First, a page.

This is only the tip of the spray-cheese iceberg. There's a "historical" scene where a megalodon eats a tyrannosaurus rex, even though the two species didn't exist at the same time.* There are characters introduced for the sole purpose of being eaten, my favorite being the naval officer "just one job aware from retirement." There are multiple over-the-top chomp scenes, each more gruesome and outlandish than the last, and an extended scene from inside the meg's belly. All amazing, and patently absurd.

Most characters, furthermore, are straight-up cardboard, like the ass-covering captain who covers up the first meg discover and will endanger everyone to save his own career--even coming out of retirement to deep-six whatever Taylor has planned. Or Terry Tanaka, the headstrong and free-spirited daughter of patron Masao Tanaka, who hates Taylor until she loves him. But the "best" of all has to be Masao Tanaka, who speaks English with the diction of proverbs, bows frequently, has stereotypically "old world"** views on gender, refers to Taylor as "Taylor-san" and peppers his speech with hai. Only problem is, we're told Tanaka grew up in Seattle, the adopted son of an American couple. Now, I don't know about you, but most people I've met who immigrated to the US as children speak English fluently; and, though possessing two cultural backgrounds, are just as American as anyone else. Yet Tanaka, somehow, embodies every every stereotype of Japanese-ness as portrayed on American television programs prior to 1990. I mean, come on--only weeaboos do that.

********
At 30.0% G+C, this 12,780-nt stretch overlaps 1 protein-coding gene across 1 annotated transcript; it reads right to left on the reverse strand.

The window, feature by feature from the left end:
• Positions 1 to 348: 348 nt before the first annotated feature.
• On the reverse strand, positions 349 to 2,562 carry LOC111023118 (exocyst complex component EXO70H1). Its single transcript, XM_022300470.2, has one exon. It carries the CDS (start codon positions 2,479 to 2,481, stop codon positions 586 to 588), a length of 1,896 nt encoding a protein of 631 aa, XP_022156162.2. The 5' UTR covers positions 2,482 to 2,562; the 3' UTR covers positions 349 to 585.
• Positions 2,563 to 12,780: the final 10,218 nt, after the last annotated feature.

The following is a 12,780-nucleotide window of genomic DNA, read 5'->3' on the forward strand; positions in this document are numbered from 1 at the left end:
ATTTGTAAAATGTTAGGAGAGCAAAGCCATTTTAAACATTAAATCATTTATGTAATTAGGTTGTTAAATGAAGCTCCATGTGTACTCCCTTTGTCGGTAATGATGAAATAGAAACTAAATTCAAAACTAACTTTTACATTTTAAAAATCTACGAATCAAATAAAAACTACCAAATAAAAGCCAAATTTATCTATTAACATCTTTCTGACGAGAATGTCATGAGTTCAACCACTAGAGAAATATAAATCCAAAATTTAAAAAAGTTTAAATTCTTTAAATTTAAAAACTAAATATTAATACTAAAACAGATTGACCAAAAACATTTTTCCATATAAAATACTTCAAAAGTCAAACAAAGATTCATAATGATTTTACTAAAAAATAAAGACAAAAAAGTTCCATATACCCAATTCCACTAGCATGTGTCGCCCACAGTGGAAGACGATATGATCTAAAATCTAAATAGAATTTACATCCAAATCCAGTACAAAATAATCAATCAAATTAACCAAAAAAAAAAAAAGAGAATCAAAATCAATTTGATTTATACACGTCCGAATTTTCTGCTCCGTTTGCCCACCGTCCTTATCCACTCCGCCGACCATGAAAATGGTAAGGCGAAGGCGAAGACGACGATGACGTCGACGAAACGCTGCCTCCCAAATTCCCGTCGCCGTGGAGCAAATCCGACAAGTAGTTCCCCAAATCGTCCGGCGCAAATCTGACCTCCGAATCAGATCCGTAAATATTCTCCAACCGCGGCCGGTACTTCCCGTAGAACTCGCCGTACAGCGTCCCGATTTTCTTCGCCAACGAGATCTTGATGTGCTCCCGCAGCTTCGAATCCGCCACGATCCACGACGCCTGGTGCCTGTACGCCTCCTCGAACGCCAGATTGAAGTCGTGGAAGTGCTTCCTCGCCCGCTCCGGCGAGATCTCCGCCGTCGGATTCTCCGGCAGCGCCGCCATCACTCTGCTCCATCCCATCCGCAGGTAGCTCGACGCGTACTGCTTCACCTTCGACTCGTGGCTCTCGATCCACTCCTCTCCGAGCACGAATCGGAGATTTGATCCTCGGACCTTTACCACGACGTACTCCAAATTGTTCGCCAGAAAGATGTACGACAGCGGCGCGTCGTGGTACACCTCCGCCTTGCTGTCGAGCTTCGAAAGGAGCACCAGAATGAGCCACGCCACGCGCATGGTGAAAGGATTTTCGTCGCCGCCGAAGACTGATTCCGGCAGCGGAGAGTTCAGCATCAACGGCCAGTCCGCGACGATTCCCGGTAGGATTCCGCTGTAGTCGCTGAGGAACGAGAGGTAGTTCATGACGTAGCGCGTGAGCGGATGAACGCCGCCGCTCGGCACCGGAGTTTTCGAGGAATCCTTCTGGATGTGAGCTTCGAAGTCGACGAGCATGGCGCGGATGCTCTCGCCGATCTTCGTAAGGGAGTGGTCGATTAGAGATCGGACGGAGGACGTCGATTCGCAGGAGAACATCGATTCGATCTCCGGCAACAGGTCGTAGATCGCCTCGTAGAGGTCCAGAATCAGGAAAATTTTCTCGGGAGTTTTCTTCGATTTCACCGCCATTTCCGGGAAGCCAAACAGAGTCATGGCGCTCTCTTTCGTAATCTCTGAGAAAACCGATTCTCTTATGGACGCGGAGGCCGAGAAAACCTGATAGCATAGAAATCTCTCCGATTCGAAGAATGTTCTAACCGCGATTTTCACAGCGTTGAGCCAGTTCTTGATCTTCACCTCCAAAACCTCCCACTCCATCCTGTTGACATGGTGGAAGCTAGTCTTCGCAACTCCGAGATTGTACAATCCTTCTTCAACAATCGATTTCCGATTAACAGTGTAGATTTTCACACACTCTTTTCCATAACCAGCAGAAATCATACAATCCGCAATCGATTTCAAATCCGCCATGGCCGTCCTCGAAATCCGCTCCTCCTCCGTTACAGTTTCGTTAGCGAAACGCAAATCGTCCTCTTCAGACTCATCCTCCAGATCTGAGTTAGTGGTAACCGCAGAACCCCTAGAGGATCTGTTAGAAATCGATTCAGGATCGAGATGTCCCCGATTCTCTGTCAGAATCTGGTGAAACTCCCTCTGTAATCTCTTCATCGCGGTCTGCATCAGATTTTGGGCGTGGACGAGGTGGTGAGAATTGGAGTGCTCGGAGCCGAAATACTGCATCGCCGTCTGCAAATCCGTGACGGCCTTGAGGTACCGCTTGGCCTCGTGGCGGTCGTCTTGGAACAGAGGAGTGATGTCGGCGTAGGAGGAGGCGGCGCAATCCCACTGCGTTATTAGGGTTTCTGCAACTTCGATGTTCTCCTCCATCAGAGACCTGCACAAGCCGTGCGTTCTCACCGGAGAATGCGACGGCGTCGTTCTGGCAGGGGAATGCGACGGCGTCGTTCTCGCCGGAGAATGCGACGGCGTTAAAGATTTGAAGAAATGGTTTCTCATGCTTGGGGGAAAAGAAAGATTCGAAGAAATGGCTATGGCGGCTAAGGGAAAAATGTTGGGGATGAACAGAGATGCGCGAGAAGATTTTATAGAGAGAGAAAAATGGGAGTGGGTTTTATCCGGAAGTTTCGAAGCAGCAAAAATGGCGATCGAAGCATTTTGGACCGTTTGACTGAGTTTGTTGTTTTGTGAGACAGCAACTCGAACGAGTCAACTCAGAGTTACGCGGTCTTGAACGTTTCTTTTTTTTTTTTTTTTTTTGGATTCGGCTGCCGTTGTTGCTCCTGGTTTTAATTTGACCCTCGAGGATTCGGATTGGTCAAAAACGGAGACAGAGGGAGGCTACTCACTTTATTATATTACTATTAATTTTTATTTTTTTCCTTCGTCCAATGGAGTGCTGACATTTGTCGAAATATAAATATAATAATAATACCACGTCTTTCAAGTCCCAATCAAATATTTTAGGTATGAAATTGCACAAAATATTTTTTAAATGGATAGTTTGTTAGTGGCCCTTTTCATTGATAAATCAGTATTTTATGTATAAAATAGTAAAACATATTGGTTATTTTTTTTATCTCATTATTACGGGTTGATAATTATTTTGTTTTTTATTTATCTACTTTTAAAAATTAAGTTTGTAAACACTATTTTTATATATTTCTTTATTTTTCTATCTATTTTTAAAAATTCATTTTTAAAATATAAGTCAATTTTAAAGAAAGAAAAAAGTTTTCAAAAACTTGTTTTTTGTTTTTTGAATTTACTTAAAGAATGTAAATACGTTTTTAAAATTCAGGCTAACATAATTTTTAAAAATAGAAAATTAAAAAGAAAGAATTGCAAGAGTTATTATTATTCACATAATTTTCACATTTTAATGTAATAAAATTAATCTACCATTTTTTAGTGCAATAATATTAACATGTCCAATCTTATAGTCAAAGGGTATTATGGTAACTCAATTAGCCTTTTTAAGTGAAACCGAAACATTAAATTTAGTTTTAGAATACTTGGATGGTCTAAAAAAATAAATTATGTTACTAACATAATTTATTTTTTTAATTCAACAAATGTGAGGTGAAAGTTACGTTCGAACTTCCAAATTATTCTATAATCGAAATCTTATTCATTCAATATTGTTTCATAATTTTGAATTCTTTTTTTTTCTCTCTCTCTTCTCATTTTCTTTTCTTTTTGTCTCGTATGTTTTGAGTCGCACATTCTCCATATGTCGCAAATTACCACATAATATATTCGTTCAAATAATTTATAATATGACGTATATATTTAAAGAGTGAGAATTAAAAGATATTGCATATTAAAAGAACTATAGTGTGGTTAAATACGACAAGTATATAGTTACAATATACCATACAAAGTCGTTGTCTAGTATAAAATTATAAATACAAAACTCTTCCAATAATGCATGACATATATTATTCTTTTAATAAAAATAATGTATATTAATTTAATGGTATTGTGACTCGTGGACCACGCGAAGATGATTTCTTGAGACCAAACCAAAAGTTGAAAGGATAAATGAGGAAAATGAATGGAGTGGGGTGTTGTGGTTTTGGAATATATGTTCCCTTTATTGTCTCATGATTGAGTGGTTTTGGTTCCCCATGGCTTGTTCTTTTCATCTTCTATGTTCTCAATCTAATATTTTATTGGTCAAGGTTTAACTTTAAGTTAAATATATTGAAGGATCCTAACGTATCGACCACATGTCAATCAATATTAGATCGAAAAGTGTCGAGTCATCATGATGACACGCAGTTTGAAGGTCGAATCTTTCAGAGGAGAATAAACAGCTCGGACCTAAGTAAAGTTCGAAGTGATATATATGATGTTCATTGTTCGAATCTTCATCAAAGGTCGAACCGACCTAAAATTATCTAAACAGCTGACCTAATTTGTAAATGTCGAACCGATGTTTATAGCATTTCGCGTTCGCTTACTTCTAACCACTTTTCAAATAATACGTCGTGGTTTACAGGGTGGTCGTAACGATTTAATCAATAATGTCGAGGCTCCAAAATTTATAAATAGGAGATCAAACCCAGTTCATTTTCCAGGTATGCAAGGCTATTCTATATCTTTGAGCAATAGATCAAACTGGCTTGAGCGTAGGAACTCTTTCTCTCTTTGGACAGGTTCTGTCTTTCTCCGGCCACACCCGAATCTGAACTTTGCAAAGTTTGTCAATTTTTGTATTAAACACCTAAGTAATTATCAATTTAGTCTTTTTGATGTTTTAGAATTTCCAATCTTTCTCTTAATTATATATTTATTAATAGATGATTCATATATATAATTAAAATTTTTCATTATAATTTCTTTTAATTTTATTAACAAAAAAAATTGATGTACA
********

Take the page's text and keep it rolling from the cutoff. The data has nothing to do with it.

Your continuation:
All that said, there's something likable about Meg. Sure it's a trashy dumpster fire of bad writing, but the ridiculousness factor is so absurdly high, you kinda sorta can't help enjoying the experience of reading it. As Chloe said on twitter, it's a great bad novel. Chomp chomp.

*This is explained as "hypothetical," though it's still ridiculous.

**Framed as "old world" in the novel.

The Math

Baseline Assessment: x/10.

Bonuses: + (n-2)/y for all the chomping.

Penalties: - (d/dx)(c) = q for all the terribleness.

Baseline Assessment: SYNTAX ERROR.


Reference: Alten, Steve. Meg: A Novel of Deep Terror [Bantam, 1997]

POSTED BY: The G--purveyor of nerdliness, genre fanatic and Nerds of a
Feather founder/administrator, since 2012. 

Nanoreviews: The Prey of Gods, The Last Good Man, When the English Fall

Drayden, Nicky. The Prey of Gods [Harper Voyager, 2017]

Well, this is nothing like anything I've read before. The reemergence humans born with the power of gods, the rise of artificial intelligence, genetic engineering - it's a wild combination that works on the strength of Drayden's prose. The Prey of Gods is set in nearish future South Africa and I really don't know how to describe this book except to say that it is a lot of fun to read and is a raw delight. This is a very strong debut and I'm excited to see what Drayden does next.
Score: 7/10

Nagata, Linda. The Last Good Man [Mythic Island Press, 2017]